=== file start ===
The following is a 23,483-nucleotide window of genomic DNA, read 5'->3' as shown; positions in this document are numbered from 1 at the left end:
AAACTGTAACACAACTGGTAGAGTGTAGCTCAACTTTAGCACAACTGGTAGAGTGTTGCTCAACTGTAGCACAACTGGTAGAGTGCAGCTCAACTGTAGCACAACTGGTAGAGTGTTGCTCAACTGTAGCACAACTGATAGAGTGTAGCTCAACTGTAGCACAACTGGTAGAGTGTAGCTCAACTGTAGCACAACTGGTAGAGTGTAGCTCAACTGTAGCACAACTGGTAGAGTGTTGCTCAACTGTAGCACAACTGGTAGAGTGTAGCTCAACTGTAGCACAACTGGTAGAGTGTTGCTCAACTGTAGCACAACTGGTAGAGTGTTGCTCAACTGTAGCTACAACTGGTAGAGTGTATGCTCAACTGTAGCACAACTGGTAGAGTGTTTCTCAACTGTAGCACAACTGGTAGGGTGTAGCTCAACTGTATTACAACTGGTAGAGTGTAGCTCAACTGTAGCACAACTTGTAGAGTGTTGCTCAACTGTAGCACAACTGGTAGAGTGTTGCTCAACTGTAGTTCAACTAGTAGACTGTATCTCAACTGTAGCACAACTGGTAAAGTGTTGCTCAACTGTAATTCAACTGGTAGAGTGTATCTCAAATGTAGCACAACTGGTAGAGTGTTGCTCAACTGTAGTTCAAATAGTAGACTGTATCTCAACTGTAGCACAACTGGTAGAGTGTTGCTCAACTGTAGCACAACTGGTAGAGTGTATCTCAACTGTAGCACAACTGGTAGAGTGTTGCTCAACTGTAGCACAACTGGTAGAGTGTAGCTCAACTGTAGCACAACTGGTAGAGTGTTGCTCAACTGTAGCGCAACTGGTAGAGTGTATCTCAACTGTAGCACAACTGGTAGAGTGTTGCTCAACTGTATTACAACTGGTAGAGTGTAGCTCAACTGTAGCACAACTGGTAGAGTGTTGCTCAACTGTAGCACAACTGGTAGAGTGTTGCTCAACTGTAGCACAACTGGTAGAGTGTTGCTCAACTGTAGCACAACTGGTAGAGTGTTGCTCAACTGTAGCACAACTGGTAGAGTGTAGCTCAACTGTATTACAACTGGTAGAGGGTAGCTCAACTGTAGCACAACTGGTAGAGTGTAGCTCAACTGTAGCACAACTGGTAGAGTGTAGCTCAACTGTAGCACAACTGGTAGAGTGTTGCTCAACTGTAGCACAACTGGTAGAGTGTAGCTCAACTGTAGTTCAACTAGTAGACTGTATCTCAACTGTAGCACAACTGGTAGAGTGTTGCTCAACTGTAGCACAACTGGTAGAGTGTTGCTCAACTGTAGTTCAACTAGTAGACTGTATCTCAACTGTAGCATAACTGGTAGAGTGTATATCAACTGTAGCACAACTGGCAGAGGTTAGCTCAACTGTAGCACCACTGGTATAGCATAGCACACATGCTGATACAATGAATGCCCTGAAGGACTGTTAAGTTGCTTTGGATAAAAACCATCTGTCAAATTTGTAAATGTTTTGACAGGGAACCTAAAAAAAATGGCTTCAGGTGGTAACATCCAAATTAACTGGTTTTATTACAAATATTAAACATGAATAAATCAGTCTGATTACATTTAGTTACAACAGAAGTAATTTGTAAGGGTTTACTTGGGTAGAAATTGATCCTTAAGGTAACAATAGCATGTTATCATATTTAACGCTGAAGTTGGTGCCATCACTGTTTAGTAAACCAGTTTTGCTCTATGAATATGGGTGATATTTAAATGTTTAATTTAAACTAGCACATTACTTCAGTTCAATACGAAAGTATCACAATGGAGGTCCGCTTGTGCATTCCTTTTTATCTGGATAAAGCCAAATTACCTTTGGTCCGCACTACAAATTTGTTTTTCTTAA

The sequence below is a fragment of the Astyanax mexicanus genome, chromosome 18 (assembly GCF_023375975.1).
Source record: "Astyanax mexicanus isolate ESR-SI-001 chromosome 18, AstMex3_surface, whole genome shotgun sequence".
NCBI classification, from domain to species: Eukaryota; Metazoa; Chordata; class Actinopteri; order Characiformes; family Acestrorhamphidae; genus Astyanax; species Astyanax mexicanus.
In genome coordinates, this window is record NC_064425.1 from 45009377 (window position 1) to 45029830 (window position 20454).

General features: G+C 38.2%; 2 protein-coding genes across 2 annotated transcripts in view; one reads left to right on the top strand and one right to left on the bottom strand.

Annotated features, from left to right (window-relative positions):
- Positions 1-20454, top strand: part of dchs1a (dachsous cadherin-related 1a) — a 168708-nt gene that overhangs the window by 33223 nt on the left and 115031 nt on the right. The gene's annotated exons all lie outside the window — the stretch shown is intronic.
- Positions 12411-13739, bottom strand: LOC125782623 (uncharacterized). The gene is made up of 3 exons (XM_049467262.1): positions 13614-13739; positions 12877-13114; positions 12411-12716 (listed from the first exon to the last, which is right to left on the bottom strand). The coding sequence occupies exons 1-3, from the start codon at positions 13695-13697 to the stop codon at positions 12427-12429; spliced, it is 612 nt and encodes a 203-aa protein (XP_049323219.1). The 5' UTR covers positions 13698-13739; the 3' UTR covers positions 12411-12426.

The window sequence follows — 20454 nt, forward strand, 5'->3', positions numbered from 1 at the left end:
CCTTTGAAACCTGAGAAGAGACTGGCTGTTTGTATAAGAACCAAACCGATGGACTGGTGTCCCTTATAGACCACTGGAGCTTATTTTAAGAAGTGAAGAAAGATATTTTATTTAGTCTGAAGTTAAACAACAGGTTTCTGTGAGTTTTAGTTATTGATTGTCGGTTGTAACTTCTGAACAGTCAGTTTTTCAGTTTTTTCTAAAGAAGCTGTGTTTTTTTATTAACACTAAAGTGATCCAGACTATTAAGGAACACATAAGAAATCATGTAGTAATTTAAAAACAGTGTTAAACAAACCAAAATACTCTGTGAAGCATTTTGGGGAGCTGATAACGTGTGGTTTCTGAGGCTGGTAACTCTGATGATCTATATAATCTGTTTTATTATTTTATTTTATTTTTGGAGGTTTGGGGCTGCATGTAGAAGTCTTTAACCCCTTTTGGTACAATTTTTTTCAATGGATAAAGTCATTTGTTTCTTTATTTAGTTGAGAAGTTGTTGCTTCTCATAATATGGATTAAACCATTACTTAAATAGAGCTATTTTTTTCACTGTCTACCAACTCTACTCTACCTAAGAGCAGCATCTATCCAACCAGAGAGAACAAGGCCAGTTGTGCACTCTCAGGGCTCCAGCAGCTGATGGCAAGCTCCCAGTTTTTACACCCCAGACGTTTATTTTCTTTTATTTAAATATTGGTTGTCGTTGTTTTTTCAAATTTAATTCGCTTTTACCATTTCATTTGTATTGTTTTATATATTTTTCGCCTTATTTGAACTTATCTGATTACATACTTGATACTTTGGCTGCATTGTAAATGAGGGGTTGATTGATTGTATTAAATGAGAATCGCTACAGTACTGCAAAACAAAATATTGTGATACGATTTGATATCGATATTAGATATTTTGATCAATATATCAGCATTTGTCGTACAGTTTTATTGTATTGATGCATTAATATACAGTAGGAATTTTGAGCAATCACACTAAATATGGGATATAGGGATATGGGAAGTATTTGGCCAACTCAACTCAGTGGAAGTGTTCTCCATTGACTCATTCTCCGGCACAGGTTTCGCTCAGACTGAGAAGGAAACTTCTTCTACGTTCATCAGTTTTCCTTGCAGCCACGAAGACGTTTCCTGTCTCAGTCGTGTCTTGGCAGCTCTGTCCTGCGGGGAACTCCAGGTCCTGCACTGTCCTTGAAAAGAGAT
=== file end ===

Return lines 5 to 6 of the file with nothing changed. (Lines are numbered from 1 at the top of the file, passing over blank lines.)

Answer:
NCBI classification, from domain to species: Eukaryota; Metazoa; Chordata; class Actinopteri; order Characiformes; family Acestrorhamphidae; genus Astyanax; species Astyanax mexicanus.
In genome coordinates, this window is record NC_064425.1 from 45009377 (window position 1) to 45029830 (window position 20454).